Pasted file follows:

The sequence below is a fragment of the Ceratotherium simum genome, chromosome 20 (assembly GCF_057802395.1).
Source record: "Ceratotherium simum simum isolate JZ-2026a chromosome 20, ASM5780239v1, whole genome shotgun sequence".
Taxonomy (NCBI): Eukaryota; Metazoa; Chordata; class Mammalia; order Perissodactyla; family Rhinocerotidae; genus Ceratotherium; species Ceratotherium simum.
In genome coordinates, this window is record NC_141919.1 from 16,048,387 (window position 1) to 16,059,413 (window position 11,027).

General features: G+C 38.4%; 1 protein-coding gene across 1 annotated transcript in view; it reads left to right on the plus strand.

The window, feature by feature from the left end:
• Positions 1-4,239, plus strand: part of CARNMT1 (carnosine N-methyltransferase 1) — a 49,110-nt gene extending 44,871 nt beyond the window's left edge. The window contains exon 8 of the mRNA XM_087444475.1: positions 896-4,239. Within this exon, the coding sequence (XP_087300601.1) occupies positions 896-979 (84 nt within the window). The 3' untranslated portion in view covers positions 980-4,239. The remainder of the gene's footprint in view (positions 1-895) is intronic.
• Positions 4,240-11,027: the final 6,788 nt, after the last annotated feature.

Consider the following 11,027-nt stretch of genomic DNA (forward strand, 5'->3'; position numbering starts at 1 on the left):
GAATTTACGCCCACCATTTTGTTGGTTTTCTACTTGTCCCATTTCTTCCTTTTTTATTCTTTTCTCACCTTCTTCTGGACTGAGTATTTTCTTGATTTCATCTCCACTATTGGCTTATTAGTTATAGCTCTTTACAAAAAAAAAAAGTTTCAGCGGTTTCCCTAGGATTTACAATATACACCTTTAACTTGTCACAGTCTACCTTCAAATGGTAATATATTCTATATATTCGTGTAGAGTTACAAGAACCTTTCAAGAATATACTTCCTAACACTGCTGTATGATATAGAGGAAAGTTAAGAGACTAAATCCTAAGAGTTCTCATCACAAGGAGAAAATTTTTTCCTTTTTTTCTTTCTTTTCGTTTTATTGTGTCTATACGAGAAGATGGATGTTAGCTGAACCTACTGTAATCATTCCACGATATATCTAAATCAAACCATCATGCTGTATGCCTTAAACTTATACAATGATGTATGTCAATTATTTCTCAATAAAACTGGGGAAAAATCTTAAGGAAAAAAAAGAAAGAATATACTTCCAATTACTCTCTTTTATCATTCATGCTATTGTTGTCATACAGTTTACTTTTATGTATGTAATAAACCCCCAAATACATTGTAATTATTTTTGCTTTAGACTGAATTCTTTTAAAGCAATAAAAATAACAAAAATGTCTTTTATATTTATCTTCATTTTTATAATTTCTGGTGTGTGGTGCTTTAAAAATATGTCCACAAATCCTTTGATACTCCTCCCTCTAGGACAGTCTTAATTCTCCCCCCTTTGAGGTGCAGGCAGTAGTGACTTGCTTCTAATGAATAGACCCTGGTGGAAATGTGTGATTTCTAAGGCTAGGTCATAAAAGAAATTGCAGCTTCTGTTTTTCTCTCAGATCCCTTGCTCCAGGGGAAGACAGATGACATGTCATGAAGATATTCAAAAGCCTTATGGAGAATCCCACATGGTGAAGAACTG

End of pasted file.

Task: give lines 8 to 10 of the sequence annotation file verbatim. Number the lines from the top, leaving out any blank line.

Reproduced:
• Positions 4,240-11,027: the final 6,788 nt, after the last annotated feature.

Consider the following 11,027-nt stretch of genomic DNA (forward strand, 5'->3'; position numbering starts at 1 on the left):
GAATTTACGCCCACCATTTTGTTGGTTTTCTACTTGTCCCATTTCTTCCTTTTTTATTCTTTTCTCACCTTCTTCTGGACTGAGTATTTTCTTGATTTCATCTCCACTATTGGCTTATTAGTTATAGCTCTTTACAAAAAAAAAAAGTTTCAGCGGTTTCCCTAGGATTTACAATATACACCTTTAACTTGTCACAGTCTACCTTCAAATGGTAATATATTCTATATATTCGTGTAGAGTTACAAGAACCTTTCAAGAATATACTTCCTAACACTGCTGTATGATATAGAGGAAAGTTAAGAGACTAAATCCTAAGAGTTCTCATCACAAGGAGAAAATTTTTTCCTTTTTTTCTTTCTTTTCGTTTTATTGTGTCTATACGAGAAGATGGATGTTAGCTGAACCTACTGTAATCATTCCACGATATATCTAAATCAAACCATCATGCTGTATGCCTTAAACTTATACAATGATGTATGTCAATTATTTCTCAATAAAACTGGGGAAAAATCTTAAGGAAAAAAAAGAAAGAATATACTTCCAATTACTCTCTTTTATCATTCATGCTATTGTTGTCATACAGTTTACTTTTATGTATGTAATAAACCCCCAAATACATTGTAATTATTTTTGCTTTAGACTGAATTCTTTTAAAGCAATAAAAATAACAAAAATGTCTTTTATATTTATCTTCATTTTTATAATTTCTGGTGTGTGGTGCTTTAAAAATATGTCCACAAATCCTTTGATACTCCTCCCTCTAGGACAGTCTTAATTCTCCCCCCTTTGAGGTGCAGGCAGTAGTGACTTGCTTCTAATGAATAGACCCTGGTGGAAATGTGTGATTTCTAAGGCTAGGTCATAAAAGAAATTGCAGCTTCTGTTTTTCTCTCAGATCCCTTGCTCCAGGGGAAGACAGATGACATGTCATGAAGATATTCAAAAGCCTTATGGAGAATCCCACATGGTGAAGAACTG